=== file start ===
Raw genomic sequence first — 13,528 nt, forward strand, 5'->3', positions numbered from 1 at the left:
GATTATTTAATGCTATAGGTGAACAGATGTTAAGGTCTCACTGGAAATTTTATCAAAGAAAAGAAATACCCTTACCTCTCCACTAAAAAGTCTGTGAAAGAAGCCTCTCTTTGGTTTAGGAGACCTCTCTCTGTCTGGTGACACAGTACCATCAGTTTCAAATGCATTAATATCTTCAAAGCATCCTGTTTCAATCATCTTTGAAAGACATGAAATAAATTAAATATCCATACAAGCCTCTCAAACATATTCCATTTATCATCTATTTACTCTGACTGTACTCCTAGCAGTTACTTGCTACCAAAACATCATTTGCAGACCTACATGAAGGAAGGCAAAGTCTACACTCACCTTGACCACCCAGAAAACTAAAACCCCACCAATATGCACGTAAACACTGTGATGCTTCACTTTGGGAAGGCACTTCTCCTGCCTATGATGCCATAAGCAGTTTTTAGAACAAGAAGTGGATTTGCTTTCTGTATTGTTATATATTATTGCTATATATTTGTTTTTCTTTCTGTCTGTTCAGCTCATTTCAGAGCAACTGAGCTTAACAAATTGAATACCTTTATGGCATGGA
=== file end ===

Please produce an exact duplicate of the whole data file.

Raw genomic sequence first — 13,528 nt, forward strand, 5'->3', positions numbered from 1 at the left:
GATTATTTAATGCTATAGGTGAACAGATGTTAAGGTCTCACTGGAAATTTTATCAAAGAAAAGAAATACCCTTACCTCTCCACTAAAAAGTCTGTGAAAGAAGCCTCTCTTTGGTTTAGGAGACCTCTCTCTGTCTGGTGACACAGTACCATCAGTTTCAAATGCATTAATATCTTCAAAGCATCCTGTTTCAATCATCTTTGAAAGACATGAAATAAATTAAATATCCATACAAGCCTCTCAAACATATTCCATTTATCATCTATTTACTCTGACTGTACTCCTAGCAGTTACTTGCTACCAAAACATCATTTGCAGACCTACATGAAGGAAGGCAAAGTCTACACTCACCTTGACCACCCAGAAAACTAAAACCCCACCAATATGCACGTAAACACTGTGATGCTTCACTTTGGGAAGGCACTTCTCCTGCCTATGATGCCATAAGCAGTTTTTAGAACAAGAAGTGGATTTGCTTTCTGTATTGTTATATATTATTGCTATATATTTGTTTTTCTTTCTGTCTGTTCAGCTCATTTCAGAGCAACTGAGCTTAACAAATTGAATACCTTTATGGCATGGA